“This institution does not deserve to die through asphyxiation,” Ramírez-Hernández said. “You have an obligation to decide whether you want to kill it or keep it alive.”
In a speech introducing Ramirez-Hernandez, WTO Deputy Director-General Karl Brauner said there was “no movement in sight” to unblocking appointments.
“This is frightening,” he said, adding that it was an illusion to believe the WTO could manage without its appeals judges. It remained to be seen if the WTO was an achievement of civilization or only a temporary experiment, he added.
The alternative sought by the Trump administration—bilateral deals focused on transactional goals, regional arrangements with sunset clauses, and the like—will ultimately prove incompatible with broader progressive goals. They also raise the specter—as we have seen with Trump’s ham-fisted handling of the Trans-Pacific Partnership—of the US being locked out of important segments of international trade. When and if the US seeks to gain access to these arrangements, it risks finding itself with significantly reduced bargaining leverage. The nightmare scenario: Washington becomes reliant, by necessity, on using Trump-style “protection racket” threats to compensate for that reduced economic bargaining power, and that at some point our allies decide the game isn’t worth the candle.
So, should progressive resent being pushed into defending trading arrangements that they blame for increasing inequality? I don’t think so. And not just for the reasons that I’ve already discussed.
It may seem odd, given my insistence on the need for internationally-oriented progressivism, but my sense is that the problem really isn’t open trade, per se. Rather, it is the coupling of open trade with, for instance, the rollback of social insurance, inadequate investment in human capital and economic infrastructure, tax policy, and an unwillingness to really confront the downsides of capital mobility and offshoring. These policies ensured that the gains from trade have gone disproportionately to the wealthy, that losers were inadequately compensated, and that the US is much less able to exploit areas of competitive advantage that should be available to an extremely wealthy country.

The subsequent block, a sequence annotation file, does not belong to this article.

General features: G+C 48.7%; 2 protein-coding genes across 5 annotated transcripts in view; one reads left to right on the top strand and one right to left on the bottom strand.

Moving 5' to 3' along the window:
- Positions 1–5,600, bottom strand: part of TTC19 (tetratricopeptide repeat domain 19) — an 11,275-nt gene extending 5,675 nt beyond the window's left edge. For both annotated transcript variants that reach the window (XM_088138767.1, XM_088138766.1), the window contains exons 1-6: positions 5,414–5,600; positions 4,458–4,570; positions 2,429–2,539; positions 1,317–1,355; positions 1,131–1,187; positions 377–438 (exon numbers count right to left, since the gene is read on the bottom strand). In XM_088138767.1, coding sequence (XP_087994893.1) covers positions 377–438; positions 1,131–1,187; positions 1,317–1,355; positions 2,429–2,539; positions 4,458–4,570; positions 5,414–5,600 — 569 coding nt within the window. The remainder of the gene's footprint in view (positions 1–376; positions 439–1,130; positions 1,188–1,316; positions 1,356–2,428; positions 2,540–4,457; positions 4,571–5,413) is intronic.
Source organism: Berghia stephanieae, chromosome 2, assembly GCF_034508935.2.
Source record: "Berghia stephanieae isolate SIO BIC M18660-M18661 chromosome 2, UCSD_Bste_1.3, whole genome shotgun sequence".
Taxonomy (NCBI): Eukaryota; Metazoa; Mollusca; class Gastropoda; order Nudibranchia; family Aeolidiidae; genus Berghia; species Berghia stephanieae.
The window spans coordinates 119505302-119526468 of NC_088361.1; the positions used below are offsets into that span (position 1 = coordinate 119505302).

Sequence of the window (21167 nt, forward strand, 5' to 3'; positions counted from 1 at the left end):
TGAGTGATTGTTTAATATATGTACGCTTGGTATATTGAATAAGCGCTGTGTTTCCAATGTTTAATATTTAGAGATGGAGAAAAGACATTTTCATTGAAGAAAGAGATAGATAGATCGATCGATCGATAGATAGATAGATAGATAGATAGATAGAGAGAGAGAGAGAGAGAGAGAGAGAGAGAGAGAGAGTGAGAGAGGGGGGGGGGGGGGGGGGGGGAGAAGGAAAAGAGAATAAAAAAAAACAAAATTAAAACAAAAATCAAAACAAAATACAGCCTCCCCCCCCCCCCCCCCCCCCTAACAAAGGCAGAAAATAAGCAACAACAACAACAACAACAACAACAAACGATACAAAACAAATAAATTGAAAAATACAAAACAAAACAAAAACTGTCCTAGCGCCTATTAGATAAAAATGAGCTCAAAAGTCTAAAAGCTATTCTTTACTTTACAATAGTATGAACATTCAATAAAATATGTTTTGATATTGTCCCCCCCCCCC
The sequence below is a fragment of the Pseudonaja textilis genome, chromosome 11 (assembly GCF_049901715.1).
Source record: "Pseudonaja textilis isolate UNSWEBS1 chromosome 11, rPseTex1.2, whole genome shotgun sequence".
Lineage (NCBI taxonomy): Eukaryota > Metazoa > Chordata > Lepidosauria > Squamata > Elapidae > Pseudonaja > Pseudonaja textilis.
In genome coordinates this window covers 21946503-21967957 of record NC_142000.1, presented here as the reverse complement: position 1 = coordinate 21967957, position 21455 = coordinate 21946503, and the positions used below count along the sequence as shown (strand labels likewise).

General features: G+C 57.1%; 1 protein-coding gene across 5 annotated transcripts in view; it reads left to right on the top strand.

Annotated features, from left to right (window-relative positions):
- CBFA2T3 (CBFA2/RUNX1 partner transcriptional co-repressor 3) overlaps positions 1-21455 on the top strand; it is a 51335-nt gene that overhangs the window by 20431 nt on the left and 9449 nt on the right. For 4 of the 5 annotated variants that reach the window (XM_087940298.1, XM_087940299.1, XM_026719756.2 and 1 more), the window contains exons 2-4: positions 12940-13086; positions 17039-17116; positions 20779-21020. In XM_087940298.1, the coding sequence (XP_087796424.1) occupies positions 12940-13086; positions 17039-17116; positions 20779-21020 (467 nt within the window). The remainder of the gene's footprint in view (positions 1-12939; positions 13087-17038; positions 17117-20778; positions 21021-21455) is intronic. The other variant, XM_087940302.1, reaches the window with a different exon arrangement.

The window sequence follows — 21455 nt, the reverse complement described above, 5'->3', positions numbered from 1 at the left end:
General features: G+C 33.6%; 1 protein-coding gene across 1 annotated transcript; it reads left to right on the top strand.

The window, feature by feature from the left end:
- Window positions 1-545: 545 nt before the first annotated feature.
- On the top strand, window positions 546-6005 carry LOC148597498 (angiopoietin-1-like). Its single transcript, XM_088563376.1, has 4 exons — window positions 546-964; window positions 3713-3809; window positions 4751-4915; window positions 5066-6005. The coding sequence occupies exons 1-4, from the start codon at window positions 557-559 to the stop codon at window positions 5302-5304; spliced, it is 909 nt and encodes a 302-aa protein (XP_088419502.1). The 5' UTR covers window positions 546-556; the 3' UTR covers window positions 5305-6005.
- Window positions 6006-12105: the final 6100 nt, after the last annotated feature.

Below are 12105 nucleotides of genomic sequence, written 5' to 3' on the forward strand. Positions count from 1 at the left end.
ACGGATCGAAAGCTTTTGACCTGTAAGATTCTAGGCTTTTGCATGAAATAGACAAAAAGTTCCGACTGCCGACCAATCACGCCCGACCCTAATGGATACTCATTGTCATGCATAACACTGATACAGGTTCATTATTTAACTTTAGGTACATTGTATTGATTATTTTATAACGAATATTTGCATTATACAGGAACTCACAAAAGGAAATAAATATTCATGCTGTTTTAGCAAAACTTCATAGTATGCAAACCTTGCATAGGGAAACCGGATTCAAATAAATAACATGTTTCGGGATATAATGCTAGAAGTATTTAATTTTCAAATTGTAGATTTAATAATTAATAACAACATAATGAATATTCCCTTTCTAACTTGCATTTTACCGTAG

In brief, most of the policies that progressives like about social democracy are simply not incompatible with, in general terms, a more liberalized trade environment. The things that progressives want to achieve require the very instruments that Trump is trying to blow up. This does not mean that everything Trump has done is wrong. We do need to be tough on intellectual property theft. But progressives should feel no qualms about opposing the overall thrust of Trump trade policy. In the meantime, we need to invest significant effort into developing progressive thought on international political economy. Which is, alas, not a project that I can contribute much to.
Image by James 4 [CC BY-SA 4.0 (https://creativecommons.org/licenses/by-sa/4.0)], from Wikimedia Commons